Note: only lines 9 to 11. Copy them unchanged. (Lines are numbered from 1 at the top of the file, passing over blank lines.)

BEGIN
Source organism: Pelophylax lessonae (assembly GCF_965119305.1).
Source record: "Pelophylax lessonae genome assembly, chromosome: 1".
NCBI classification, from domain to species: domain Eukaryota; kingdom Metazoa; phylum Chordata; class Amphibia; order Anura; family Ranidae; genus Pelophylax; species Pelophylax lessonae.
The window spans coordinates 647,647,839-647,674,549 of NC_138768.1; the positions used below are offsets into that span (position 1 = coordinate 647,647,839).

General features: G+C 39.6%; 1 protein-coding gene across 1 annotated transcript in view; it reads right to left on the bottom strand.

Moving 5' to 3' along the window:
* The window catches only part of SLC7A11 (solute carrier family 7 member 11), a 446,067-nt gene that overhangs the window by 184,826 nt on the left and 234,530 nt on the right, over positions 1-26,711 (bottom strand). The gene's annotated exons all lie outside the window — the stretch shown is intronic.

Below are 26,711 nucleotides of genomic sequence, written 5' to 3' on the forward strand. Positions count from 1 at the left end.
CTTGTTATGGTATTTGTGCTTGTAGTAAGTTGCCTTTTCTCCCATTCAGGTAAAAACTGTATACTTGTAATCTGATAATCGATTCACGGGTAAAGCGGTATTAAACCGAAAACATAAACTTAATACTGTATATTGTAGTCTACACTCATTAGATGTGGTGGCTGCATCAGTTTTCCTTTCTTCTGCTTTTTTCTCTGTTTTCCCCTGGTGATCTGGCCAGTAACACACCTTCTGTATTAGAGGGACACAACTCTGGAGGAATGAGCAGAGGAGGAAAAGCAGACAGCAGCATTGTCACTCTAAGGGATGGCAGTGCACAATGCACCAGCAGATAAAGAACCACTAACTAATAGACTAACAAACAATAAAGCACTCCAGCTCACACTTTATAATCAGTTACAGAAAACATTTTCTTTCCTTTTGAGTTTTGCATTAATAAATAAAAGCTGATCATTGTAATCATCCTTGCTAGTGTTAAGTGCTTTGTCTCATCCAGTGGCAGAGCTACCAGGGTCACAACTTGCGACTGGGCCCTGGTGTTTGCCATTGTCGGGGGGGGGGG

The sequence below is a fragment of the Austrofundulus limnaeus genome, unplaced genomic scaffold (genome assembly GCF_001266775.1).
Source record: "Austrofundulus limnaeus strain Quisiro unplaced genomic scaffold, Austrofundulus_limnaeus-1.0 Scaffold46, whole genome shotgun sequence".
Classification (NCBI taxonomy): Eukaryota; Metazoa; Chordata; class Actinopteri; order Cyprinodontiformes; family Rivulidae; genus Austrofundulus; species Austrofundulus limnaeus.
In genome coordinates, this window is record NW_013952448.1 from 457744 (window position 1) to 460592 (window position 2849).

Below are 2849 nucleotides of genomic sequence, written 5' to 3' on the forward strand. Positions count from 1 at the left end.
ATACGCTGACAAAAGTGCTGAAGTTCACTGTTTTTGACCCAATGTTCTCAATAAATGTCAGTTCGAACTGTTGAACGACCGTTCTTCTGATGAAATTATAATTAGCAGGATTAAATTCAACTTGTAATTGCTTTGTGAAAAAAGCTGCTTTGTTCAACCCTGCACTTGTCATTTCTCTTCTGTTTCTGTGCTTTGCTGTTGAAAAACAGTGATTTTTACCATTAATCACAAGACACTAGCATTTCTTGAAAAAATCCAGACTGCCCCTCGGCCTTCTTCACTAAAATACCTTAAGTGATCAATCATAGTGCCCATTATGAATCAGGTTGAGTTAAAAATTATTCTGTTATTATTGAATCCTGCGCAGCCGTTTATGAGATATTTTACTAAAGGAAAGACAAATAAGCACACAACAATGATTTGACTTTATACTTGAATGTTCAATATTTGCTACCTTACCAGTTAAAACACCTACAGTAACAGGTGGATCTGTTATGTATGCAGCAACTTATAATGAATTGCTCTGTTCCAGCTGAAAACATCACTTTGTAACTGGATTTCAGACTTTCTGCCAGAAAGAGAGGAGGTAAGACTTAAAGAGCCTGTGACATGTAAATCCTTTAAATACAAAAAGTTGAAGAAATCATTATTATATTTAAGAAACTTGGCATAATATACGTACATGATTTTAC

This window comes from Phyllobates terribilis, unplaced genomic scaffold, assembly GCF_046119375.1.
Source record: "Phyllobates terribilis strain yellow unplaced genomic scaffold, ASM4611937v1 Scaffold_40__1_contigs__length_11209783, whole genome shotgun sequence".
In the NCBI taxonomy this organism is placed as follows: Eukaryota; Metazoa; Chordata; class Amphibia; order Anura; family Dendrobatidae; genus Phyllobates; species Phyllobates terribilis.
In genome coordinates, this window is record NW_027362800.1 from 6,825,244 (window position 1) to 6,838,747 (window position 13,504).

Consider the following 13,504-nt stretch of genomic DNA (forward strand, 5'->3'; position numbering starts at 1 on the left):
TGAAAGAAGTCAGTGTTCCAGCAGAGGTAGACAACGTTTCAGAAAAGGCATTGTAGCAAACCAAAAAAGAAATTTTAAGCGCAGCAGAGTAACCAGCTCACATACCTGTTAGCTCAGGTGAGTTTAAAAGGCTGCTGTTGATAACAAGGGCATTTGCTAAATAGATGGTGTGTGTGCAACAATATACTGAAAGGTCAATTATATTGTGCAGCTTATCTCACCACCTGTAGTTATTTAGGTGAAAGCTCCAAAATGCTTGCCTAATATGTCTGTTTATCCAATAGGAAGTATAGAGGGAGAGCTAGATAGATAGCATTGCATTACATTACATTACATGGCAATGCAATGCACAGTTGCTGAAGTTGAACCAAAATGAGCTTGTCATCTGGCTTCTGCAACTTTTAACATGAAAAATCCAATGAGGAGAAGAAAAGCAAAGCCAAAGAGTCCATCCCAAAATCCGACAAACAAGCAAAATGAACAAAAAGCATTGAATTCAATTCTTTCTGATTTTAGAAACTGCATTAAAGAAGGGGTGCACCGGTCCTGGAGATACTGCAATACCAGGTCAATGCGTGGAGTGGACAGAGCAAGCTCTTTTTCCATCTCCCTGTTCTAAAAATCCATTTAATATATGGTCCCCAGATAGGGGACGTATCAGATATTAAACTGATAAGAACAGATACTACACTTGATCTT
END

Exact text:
CTTGTTATGGTATTTGTGCTTGTAGTAAGTTGCCTTTTCTCCCATTCAGGTAAAAACTGTATACTTGTAATCTGATAATCGATTCACGGGTAAAGCGGTATTAAACCGAAAACATAAACTTAATACTGTATATTGTAGTCTACACTCATTAGATGTGGTGGCTGCATCAGTTTTCCTTTCTTCTGCTTTTTTCTCTGTTTTCCCCTGGTGATCTGGCCAGTAACACACCTTCTGTATTAGAGGGACACAACTCTGGAGGAATGAGCAGAGGAGGAAAAGCAGACAGCAGCATTGTCACTCTAAGGGATGGCAGTGCACAATGCACCAGCAGATAAAGAACCACTAACTAATAGACTAACAAACAATAAAGCACTCCAGCTCACACTTTATAATCAGTTACAGAAAACATTTTCTTTCCTTTTGAGTTTTGCATTAATAAATAAAAGCTGATCATTGTAATCATCCTTGCTAGTGTTAAGTGCTTTGTCTCATCCAGTGGCAGAGCTACCAGGGTCACAACTTGCGACTGGGCCCTGGTGTTTGCCATTGTCGGGGGGGGGGG

The sequence below is a fragment of the Austrofundulus limnaeus genome, unplaced genomic scaffold (genome assembly GCF_001266775.1).
Source record: "Austrofundulus limnaeus strain Quisiro unplaced genomic scaffold, Austrofundulus_limnaeus-1.0 Scaffold46, whole genome shotgun sequence".